What’s been on your reading list recently?

I am about finished reading John Szwed’s Cosmic Scholar: The Life and Times of Harry Everett Smith. It’s a fascinating biography that just came out last year for the centennial of Smith’s birth. He was the guy who was responsible for putting together the records that became the Anthology of American Folk Music that influenced the folk music revival of the fifties and sixties in the states.

But Smith was also an experimental filmmaker who influenced the animation style of people like Terry Gilliam and many others. He also was an anthropologist and started documenting Native American folkways when he was a teenager, recording the First Nations people of Washington state as a young man.

At heart Smith was a collector, one of the earliest and most serious crate diggers. Information on him has been somewhat scattered and scant until this biography came out. Szwed also wrote about another true American original in his book Space Is the Place: The Lives and Times of Sun Ra, which I consider essential reading.

For fiction, I tend to go for the pulps, and just finished the collection Killer, Come Back to Me by Ray Bradbury. It had some great stories.

Any zines or publications or newsletters that you’re into at the moment?

Any zine that I get from Frederick Moe is great. His Tin Can Telephone is always a treat, if people can track it down. The west coast distro Antiquated Future sometimes has copies of his work.

I also always look forward to Scanner’s monthly newsletter, because I find his work ethic incredibly inspirational and its nice to see what he is working on, listening to and reading.

The Tone Glow Substack and newsletter reliably has interviews with very interesting musicians, some I’ve heard of, but many who I haven’t, thus getting me to tune into new music I might not have heard of otherwise.

The jazz, music and culture writer Ted Gioia also has a very nice newsletter, The Honest Broker, which I like for his take on things such as what he calls “dopamine culture” the endless clicks, scrolls and reels that have people going from one thing to the next.

Kim Cascone’s blog on the Silent Records Bandcamp page is also a reliable antidote for spending too much time online, and ways to keep genuine creativity intact when faced with the corporate world’s plethora of manufactured distractions.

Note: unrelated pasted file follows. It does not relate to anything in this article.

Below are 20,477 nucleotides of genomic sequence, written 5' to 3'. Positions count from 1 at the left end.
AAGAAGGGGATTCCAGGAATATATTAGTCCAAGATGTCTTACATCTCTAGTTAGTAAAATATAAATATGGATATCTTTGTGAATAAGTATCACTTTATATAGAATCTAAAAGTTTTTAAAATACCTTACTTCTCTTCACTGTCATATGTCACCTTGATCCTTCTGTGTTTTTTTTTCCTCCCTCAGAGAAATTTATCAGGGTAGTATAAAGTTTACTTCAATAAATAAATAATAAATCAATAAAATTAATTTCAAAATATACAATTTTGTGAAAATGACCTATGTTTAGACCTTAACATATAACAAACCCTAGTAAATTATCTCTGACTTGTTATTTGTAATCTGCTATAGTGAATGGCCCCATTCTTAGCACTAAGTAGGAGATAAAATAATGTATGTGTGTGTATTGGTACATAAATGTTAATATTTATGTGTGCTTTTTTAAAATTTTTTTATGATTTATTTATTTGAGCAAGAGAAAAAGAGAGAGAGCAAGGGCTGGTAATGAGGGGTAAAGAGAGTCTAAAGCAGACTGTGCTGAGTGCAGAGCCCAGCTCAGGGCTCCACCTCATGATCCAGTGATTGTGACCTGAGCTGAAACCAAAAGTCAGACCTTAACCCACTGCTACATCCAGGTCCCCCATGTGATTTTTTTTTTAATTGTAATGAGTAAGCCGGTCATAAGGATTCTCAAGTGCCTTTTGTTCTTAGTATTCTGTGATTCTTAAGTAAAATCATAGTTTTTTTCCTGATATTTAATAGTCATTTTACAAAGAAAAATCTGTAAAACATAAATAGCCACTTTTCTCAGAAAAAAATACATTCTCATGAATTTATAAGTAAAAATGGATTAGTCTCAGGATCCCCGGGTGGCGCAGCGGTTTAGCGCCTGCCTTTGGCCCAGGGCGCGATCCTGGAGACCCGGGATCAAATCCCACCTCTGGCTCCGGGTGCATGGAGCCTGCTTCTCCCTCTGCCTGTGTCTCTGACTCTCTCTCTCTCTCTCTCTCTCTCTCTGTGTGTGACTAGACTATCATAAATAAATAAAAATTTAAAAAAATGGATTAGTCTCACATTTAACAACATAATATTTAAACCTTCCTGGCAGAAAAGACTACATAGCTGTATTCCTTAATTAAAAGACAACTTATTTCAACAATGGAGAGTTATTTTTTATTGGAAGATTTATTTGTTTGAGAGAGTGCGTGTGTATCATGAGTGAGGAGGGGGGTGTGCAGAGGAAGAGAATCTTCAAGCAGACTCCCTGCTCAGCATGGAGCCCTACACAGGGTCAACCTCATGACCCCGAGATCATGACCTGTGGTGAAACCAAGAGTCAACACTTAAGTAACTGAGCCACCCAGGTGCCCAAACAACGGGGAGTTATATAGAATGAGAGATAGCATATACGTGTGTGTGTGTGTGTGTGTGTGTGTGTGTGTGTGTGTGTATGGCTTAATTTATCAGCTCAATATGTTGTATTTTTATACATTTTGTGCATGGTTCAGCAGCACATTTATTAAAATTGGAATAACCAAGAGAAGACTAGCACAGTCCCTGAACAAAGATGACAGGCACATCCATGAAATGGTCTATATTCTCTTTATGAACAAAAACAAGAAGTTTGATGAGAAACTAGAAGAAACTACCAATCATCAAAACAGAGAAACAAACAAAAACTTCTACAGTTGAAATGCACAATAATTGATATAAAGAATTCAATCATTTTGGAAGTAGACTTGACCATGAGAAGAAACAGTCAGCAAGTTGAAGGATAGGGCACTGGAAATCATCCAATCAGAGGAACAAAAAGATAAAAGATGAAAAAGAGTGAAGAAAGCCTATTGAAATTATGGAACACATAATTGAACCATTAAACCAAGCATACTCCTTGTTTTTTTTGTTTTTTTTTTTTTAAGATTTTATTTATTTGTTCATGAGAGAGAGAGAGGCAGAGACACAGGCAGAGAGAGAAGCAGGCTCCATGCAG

What are you listening to on rotation at the moment? Any new tracks, old or both?

I’ve really been digging the latest album from Matmos, Return to Archive, and wrote a feature on it for Igloo Magazine. Dave Seidel has a really wonderful new electronic piece, Homage to Hennix, that is really out there too, vibrant and wonderful.

For old music that I’ve come back around to, I’d have to put Harvest Time by Pharaoh Sanders high up on the list. It has become a new jazz favourite.

Ambient is the genre I probably listen to the most anymore, though it does vary according to the mood and moment. The ambient country outfit SUSS has been a real inspiration the past few years. My maternal grandpa and his family were all born and raised in Kentucky and grew up playing music together.

My grandpa went on to play country rock music locally, while his brother did the same on a more regional level out west, and their sisters were all avid guitar players and singers. At family get-togethers, especially on Thanksgiving, they’d all go down into the basement and play together and it was great hearing music like that growing up. The mixture of pedal steel guitars with synthesisers and other instruments used for ambient electronica with country western as mastered by SUSS really resonates with my roots.

One album I can also to over and over again without getting bored is Structures from Silence by Steve Roach. The first track, Reflections in Suspension is a particular ambient favourite.

Looking ahead, I’m very excited that Vicki Bennett will have a new People Like Us album out called Copia. Her radio show ‘Do or DIY’ on WFMU is one of my favourite programs to listen to, ever. In one of her recent episodes she played a track by Welsh rapper and musician Ren, who we in the states seem to know a lot less about, but I really enjoyed his stuff. It was a bit mental, as my friends across the pond might say, but fun and creative.